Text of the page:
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Zaragoza v. Berryhill

United States District Court, S.D. California

October 24, 2017

FREDY ZARAGOZA, Plaintiff,
v.
NANCY A. BERRYHILL, Acting Commissioner of the Social Security Administration, Defendant.

          ORDER ON MOTIONS FOR ATTORNEY FEES UNDER EAJA AND REQUEST FOR ENTRY OF JUDGMENT [ECF NOS. 19, 21]

          Hon, Cynthia Bashant United States District Judge

         Presently before the Court is the parties' joint motion for entry of judgment and two motions requesting an award to Plaintiff of attorney fees pursuant to the Equal Access to Justice Act, 28 U.S.C. §2412(d)(1)(A). (ECF Nos. 19, 21.)

         I. BACKGROUND

         In this case, Plaintiff Fredy Zaragoza sought judicial review of a final decision by the Acting Commissioner of Social Security (“Commissioner”) denying his application for supplemental security income benefits under Title XVI of the Social Security Act, 42 U.S.C. §§ 401-433 (2012). (ECF No. 1.) On July 12, 2017, this Court issued an opinion granting in part Plaintiff's motion for summary judgment and denying the Defendants' cross-motion for summary judgment. (ECF No. 18.) The Court remanded the case to the Commissioner for further proceedings pursuant to sentence four of 42 U.S.C. §405(g). (Id.)

         On August 8, 2017, the parties filed a joint motion for attorney fees and expenses under the Equal Access to Justice Act (“EAJA”), 28 U.S.C. §2412(d)(1)(A), requesting that the Court award to Plaintiff of $4, 000.00 in attorney fees and expenses. (ECF No. 19.) A second joint motion followed on August 17, 2017, requesting an entry of the remand order on a separate document under Rule 58 and reiterating the original request for an award to Plaintiff of $4, 000.00 in attorney fees and expenses pursuant to the EAJA. (ECF No. 21.)

         II. DISCUSSION

         Although the parties previously moved to request an award to Plaintiff of attorney fees pursuant to the EAJA (ECF No. 19), the parties contend that the earlier motion was premature. They claim that the time for filing their joint motion to award Plaintiff attorney fees and expenses pursuant to the EAJA was never triggered because this Court's remand order was not entered on the docket in a separate document pursuant to Rule 58. (ECF No. 21 at 1); see also Fed.R.Civ.P. 58. Without the entry of the remand order on a separate document nunc pro tunc to July 12, 2017, the parties argue that the time for Plaintiff to move for an award of attorney fees would not start until February 7, 2018. (ECF No. 21 at 5.)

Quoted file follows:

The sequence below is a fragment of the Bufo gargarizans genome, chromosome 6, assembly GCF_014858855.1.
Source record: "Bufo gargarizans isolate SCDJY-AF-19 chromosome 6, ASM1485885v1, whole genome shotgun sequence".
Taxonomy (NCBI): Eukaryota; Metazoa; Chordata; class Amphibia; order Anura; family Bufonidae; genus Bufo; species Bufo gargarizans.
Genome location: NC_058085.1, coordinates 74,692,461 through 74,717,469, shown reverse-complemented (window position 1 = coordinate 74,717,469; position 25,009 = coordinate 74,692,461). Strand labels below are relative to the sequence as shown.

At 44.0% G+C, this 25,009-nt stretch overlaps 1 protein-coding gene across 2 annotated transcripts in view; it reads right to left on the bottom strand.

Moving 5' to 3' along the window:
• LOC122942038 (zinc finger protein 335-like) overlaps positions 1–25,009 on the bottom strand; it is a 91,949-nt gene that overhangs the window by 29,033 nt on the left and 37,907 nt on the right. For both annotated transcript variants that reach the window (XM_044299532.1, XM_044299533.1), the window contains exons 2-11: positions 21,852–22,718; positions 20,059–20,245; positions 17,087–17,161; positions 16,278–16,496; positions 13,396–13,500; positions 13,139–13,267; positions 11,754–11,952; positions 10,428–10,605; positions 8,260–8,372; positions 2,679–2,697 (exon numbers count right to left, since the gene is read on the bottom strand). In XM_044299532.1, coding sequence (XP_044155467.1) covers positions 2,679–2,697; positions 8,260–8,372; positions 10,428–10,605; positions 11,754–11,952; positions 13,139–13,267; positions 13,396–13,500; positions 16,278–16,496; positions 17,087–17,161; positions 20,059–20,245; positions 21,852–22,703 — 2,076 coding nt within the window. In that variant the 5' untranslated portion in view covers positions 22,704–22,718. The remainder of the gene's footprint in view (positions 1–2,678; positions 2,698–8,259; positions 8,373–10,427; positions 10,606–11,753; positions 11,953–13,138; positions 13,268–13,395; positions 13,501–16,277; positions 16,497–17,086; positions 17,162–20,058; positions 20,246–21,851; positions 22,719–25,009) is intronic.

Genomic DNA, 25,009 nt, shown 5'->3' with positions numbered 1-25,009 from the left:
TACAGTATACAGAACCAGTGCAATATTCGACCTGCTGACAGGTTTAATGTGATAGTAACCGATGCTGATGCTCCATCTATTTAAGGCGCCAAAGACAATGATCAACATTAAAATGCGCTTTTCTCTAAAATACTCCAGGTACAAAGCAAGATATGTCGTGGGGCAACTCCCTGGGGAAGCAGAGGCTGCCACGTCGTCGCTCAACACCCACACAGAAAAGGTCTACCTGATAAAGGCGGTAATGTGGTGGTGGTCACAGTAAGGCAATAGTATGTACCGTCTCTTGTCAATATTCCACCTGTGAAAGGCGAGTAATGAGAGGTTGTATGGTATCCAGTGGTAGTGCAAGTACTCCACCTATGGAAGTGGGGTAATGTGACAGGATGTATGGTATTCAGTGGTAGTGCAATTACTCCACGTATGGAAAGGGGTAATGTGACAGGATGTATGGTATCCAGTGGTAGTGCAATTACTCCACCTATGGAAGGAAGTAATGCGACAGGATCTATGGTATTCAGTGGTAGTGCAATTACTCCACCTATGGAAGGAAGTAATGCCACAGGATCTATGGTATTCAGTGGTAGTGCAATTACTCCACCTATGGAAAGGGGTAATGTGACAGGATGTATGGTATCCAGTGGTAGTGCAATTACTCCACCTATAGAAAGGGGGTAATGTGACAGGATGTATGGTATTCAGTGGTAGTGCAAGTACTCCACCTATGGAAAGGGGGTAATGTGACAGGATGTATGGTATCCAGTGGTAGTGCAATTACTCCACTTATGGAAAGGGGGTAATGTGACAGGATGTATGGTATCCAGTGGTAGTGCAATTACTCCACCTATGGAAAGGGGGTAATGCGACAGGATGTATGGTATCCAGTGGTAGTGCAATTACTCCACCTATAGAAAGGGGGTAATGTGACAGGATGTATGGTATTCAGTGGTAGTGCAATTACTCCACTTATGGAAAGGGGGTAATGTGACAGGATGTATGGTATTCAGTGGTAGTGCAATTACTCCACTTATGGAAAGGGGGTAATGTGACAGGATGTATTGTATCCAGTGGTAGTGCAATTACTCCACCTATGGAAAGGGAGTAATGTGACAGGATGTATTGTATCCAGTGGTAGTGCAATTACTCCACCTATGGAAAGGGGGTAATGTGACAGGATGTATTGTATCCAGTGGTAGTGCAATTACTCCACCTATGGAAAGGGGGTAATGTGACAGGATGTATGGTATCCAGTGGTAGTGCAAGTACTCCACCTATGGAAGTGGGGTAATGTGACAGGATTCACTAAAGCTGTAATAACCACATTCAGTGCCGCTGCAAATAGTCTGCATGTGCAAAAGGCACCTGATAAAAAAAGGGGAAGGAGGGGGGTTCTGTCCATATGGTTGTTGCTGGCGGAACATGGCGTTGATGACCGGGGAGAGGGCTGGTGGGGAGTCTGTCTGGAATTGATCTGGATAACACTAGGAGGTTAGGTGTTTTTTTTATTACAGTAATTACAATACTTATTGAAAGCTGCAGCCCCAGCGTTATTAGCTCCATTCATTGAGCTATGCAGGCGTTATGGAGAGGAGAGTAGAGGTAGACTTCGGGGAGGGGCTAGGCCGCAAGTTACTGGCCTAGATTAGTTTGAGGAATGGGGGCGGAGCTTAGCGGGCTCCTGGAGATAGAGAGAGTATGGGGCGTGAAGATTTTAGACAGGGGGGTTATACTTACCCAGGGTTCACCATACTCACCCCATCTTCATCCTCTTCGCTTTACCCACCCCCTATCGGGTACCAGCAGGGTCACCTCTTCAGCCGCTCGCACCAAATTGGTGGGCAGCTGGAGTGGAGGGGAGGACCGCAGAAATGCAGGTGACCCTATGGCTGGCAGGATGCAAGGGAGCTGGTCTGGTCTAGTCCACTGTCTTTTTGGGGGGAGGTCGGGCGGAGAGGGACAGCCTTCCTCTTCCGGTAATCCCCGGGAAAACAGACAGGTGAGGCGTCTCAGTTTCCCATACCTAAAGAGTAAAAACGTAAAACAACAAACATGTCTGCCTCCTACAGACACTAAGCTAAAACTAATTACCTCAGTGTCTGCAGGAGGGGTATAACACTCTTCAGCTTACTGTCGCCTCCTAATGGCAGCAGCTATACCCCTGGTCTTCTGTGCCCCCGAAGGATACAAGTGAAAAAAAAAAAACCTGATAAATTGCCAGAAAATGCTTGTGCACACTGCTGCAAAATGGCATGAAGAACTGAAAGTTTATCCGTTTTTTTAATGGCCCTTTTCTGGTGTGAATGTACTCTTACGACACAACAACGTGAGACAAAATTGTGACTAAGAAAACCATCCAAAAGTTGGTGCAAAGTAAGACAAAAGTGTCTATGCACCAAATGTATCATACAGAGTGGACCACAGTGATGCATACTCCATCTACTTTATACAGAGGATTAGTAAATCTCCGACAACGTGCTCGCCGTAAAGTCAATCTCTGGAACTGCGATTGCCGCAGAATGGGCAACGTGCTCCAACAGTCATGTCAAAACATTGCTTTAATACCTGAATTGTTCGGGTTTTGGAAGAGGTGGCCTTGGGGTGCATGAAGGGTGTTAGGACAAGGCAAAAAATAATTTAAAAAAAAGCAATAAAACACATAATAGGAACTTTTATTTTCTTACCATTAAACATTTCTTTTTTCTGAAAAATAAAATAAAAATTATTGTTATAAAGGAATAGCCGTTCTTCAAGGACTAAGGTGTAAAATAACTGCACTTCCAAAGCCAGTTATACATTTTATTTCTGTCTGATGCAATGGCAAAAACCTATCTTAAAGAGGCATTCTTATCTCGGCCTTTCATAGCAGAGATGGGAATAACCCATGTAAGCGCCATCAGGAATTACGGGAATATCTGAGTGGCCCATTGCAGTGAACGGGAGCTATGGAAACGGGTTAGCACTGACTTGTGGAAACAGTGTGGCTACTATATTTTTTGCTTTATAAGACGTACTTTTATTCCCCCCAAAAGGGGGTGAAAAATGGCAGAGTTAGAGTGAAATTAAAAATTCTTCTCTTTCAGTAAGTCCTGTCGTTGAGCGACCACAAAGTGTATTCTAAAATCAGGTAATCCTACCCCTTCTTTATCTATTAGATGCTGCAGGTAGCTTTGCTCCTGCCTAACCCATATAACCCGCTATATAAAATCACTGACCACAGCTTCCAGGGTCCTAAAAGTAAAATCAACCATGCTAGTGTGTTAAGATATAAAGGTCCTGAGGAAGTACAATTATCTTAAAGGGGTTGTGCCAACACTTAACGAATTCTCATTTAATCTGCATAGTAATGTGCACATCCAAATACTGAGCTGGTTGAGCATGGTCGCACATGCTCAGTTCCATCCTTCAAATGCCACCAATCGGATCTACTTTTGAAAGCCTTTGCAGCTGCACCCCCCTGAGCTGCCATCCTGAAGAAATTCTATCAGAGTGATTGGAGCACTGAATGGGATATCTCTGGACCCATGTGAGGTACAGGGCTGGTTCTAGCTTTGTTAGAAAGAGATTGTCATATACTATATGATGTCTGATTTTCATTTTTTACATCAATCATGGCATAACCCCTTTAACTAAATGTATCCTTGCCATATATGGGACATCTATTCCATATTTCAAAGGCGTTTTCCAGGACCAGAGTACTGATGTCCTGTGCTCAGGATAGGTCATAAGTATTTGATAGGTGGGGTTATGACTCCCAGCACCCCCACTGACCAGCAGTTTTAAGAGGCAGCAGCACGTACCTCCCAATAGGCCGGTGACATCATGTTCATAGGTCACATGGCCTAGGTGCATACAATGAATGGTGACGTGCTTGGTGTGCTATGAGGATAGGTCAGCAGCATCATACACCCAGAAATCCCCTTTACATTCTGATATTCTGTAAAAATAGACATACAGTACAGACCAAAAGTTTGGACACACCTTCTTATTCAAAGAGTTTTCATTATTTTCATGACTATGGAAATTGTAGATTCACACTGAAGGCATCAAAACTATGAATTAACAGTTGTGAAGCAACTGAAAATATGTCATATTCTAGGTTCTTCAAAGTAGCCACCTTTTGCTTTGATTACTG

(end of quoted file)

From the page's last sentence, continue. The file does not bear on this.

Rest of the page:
Under the EAJA, a court may award a “prevailing party” expenses and fees incurred in certain civil actions against the United States. See 28 U.S.C. §2412(d). The party must submit to the Court an application for fees and expenses within thirty days of final judgment. See 28 U.S.C. §2412(d)(1)(B). A final judgment means a judgment that is not appealable, and includes an order of settlement. See 28 U.S.C. §2412(d)(2)(G). For the purposes of the EAJA, a district court judgment does not become final until the time for filing an appeal with the Court of Appeals has expired. Id.; Shalala v. Schaefer, 509 U.S. 292, 301-302 (1993).

         Federal Rule of Appellate Procedure 4 in turn provides that in a civil case to which a federal officer is a party, the time for appeal does not end until 60 days after “entry of judgment, ” and that a judgment is considered entered for purposes of the Rule only if it has been “entered in compliance with Rule 58 of the Federal Rules of Civil Procedure.” See Shalala, 509 U.S. at 302; see also Fed. R. App. P. 4(a)(1), (7). Under Rule 58, where a judgment must be set out in a separate document but is not, the judgment is not entered until it has both (1) been entered in the civil docket under Rule 79(a) and (2) the earlier of two events has occurred, i.e., it is set out in a separate document or 150 days have run from its entry in the civil docket. Fed.R.Civ.P. 58(c). As the parties recognize, there is no question that this Court's remand order is final judgment required to be set out in a separate document under Rule 58. See Shalala v. Schaefer, 509 U.S. at 303 (“Since the District Court's April 4 remand order was a final judgment, a ‘separate document' of judgment should have been entered.”). This requirement has not yet been satisfied.Where a remand order is not set out in a separate document, the 30-day period for applying for EAJA attorney fees never begins to run. Yang v. Shalala, 22 F.3d 213 (9th Cir. 1994).